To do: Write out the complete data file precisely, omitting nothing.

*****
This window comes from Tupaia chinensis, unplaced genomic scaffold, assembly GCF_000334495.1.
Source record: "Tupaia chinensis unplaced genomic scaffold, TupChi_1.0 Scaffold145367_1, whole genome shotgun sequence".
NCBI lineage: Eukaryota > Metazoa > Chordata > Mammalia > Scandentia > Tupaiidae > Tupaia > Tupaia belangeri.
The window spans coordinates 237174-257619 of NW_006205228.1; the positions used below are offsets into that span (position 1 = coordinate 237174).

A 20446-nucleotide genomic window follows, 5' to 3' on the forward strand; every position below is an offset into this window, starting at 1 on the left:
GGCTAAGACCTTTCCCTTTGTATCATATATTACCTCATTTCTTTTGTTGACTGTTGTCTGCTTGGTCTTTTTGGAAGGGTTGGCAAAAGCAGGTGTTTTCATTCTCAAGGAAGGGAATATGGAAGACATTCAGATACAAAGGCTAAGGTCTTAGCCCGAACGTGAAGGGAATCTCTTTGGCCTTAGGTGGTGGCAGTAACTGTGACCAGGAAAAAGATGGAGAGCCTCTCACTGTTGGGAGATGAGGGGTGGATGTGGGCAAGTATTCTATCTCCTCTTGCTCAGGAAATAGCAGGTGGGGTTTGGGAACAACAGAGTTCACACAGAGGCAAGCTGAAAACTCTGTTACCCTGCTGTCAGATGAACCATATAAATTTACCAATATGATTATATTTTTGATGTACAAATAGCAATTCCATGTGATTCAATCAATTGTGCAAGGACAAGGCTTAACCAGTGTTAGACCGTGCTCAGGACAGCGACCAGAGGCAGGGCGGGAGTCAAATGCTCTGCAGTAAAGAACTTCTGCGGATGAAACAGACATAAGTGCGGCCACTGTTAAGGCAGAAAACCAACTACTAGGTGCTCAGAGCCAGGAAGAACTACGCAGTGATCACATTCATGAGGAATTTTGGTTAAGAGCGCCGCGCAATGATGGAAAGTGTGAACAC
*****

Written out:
This window comes from Tupaia chinensis, unplaced genomic scaffold, assembly GCF_000334495.1.
Source record: "Tupaia chinensis unplaced genomic scaffold, TupChi_1.0 Scaffold145367_1, whole genome shotgun sequence".
NCBI lineage: Eukaryota > Metazoa > Chordata > Mammalia > Scandentia > Tupaiidae > Tupaia > Tupaia belangeri.
The window spans coordinates 237174-257619 of NW_006205228.1; the positions used below are offsets into that span (position 1 = coordinate 237174).

A 20446-nucleotide genomic window follows, 5' to 3' on the forward strand; every position below is an offset into this window, starting at 1 on the left:
GGCTAAGACCTTTCCCTTTGTATCATATATTACCTCATTTCTTTTGTTGACTGTTGTCTGCTTGGTCTTTTTGGAAGGGTTGGCAAAAGCAGGTGTTTTCATTCTCAAGGAAGGGAATATGGAAGACATTCAGATACAAAGGCTAAGGTCTTAGCCCGAACGTGAAGGGAATCTCTTTGGCCTTAGGTGGTGGCAGTAACTGTGACCAGGAAAAAGATGGAGAGCCTCTCACTGTTGGGAGATGAGGGGTGGATGTGGGCAAGTATTCTATCTCCTCTTGCTCAGGAAATAGCAGGTGGGGTTTGGGAACAACAGAGTTCACACAGAGGCAAGCTGAAAACTCTGTTACCCTGCTGTCAGATGAACCATATAAATTTACCAATATGATTATATTTTTGATGTACAAATAGCAATTCCATGTGATTCAATCAATTGTGCAAGGACAAGGCTTAACCAGTGTTAGACCGTGCTCAGGACAGCGACCAGAGGCAGGGCGGGAGTCAAATGCTCTGCAGTAAAGAACTTCTGCGGATGAAACAGACATAAGTGCGGCCACTGTTAAGGCAGAAAACCAACTACTAGGTGCTCAGAGCCAGGAAGAACTACGCAGTGATCACATTCATGAGGAATTTTGGTTAAGAGCGCCGCGCAATGATGGAAAGTGTGAACAC